Then, ten-year Treasury bonds — which today have interest rates close to zero percent — will need to have an inflation premium. So, think about a ten-year Treasury, five years from now, going from one percent to 5 percent, while inflation goes from near zero to 4 percent. Well, in the fourth quarter of 2018, when the Federal Reserve tried to raise rates above 2 percent, the market couldn’t take it. But suppose you take production from a labor-intensive factory in China — in any industry — and move it into a brand-new factory in the United States. You are going to design that factory to use as few workers as you can. Any new factory in the U. S. is going to be capital-intensive and labor-saving. It’s been happening for the last ten years and it’s going to happen more when we reshore.
The science says these extreme events are becoming more frequent, are coming farther inland, and are doing more damage. And I’m going to continue running down my balance sheet. ” And the market totally crashed. And then, literally on January 2, 2019, Powell comes back and says, “Sorry, I was kidding. I’m not going to raise rates. ” So the economy couldn’t take a Fed funds rate of 2. 5 percent. There is so much debt, if long-term rates go from zero to 3 percent, the economy is going to crash. Now, I’m not talking about hyperinflation — not Zimbabwe or Argentina.
The United States is increasing the share of Medicaid paid by the federal government. Policy needs to be ready to stay in place and even grow in the places and times it is needed. The more that policies can have triggers to automatically continue and expand in places and times they are needed, the better. There is, however, little evidence that massive and frequent testing will be implemented anytime soon.
Of course the markets are going higher because there’s a massive monetary stimulus, there’s a massive fiscal stimulus. People expect that the news about the contagion will improve, and that there’s going to be a vaccine at some point down the line.
So reshoring means increasing production in the United States but not increasing employment. And the profits of those firms that relocate production may be slightly higher than they were in China (though that isn’t certain since automation requires a great deal of expensive capital investment). He told me that tomorrow, they could convert their factories to run with all robots and no workers. In Korea, you cannot fire these workers, they have lifetime employment. They’ve either boarded them up or emptied their shelves, because they’re worried people are going to steal the Chanel bags. The few stores that are open, like my Whole Foods, have security guards both inside and outside. You’re telling me everything’s going to become normal in three months?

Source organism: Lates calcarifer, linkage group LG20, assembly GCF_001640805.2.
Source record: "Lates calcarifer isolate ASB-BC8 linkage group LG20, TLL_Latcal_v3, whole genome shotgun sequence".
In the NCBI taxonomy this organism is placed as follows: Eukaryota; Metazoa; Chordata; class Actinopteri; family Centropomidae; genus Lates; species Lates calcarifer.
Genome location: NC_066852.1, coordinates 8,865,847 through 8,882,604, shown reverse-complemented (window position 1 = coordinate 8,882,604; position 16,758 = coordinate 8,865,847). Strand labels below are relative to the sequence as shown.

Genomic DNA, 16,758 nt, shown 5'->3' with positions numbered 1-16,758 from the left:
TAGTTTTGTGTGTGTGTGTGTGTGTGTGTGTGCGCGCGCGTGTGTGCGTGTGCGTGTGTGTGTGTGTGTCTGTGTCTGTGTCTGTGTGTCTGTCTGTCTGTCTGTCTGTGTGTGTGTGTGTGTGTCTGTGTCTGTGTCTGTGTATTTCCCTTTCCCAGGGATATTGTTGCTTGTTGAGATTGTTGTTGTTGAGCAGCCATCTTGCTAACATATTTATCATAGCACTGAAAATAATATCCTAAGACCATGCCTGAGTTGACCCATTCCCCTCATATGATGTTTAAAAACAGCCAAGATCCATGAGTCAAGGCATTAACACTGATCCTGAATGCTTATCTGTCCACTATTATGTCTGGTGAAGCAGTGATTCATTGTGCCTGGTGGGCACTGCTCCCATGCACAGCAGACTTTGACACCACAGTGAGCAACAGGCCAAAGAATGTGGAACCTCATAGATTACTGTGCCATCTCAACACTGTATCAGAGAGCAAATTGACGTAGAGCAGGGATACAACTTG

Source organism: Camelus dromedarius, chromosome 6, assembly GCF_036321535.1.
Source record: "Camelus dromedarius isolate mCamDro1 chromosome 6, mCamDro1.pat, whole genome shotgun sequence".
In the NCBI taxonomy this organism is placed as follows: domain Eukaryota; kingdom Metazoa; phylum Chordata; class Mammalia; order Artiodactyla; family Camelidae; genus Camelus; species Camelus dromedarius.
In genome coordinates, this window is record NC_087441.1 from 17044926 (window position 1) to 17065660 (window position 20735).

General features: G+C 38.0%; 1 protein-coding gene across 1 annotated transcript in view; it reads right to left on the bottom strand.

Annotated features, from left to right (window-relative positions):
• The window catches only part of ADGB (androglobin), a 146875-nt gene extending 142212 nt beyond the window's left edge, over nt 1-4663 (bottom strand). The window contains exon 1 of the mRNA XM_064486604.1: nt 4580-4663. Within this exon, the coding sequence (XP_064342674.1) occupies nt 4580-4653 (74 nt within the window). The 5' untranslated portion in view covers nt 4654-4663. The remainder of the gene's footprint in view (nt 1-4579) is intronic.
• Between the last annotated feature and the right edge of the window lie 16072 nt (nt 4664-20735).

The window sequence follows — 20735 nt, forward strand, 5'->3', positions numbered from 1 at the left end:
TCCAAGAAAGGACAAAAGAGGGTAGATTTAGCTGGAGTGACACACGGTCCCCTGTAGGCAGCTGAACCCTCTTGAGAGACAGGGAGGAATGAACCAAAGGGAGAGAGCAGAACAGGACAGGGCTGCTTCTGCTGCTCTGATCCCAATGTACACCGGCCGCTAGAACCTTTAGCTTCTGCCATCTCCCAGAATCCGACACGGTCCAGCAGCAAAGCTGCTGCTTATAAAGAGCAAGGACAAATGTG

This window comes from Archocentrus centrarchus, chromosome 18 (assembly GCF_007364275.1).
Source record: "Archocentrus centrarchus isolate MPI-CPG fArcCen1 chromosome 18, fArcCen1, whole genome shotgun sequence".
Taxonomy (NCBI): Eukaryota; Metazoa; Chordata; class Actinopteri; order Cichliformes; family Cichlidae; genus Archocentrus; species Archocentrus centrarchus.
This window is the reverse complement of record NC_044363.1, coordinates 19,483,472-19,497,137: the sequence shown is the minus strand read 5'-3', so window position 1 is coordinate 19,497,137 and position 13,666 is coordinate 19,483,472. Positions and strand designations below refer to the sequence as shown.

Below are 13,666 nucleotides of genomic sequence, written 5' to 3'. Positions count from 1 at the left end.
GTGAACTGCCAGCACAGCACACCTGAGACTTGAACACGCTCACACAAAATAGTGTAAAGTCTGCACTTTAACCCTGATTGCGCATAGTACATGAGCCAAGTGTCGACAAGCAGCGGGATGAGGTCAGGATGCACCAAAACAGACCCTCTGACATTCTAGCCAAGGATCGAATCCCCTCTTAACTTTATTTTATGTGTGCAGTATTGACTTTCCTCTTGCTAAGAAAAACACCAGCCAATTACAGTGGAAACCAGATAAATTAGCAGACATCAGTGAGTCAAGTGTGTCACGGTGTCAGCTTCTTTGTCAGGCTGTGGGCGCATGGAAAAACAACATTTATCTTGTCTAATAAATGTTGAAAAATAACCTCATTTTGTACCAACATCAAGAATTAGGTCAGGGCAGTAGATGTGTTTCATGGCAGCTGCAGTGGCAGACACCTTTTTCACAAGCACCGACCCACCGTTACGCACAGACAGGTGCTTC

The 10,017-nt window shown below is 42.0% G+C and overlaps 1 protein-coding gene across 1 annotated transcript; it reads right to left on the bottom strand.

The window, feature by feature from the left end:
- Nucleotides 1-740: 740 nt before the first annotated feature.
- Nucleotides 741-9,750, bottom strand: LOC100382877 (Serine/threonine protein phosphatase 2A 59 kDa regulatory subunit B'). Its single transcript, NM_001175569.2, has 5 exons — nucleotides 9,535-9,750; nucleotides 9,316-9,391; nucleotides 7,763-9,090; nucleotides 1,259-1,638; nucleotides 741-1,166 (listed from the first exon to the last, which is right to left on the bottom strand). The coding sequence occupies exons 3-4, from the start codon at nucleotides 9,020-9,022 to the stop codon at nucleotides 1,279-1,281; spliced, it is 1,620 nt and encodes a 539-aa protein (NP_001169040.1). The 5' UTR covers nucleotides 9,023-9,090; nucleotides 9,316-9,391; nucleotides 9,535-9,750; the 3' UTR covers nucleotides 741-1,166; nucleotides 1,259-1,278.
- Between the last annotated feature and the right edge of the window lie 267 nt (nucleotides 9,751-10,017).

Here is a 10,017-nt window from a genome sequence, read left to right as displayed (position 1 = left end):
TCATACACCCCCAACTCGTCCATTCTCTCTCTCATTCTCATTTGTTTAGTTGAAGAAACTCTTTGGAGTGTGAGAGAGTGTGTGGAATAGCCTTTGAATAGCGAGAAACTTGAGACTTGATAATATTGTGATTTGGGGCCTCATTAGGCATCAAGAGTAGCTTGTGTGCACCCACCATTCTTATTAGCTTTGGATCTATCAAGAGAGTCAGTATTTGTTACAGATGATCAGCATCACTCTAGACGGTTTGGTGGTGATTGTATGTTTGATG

And there is an element “FOMO”; there are millions of new online accounts — unemployed people sitting at home doing day-trading — and they’re essentially playing the market based on pure sentiment. My view is that there’s going to be a meaningful correction once people realize this is going to be a U-shaped recovery. If you listen carefully to what Fed officials are saying — or even what JPMorgan and Goldman Sachs are saying — initially they were all in the V camp, but now they’re all saying, well, maybe it’s going to be more of a U. Roubini allows that, after a decade of misery, we may get around to developing a “more inclusive, cooperative, and stable international order. ” But, he hastens to add, “any happy ending assumes that we find a way to survive” the hard times to come. In the United States this means expanding eligibility for unemployment insurance, increasing the amount of benefits ($50 per week added), and expanding other programmes for the most vulnerable, like the Supplemental Nutrition Assistance Program. In addition, increasing federal funding for states is critical and one of the best mechanisms for this.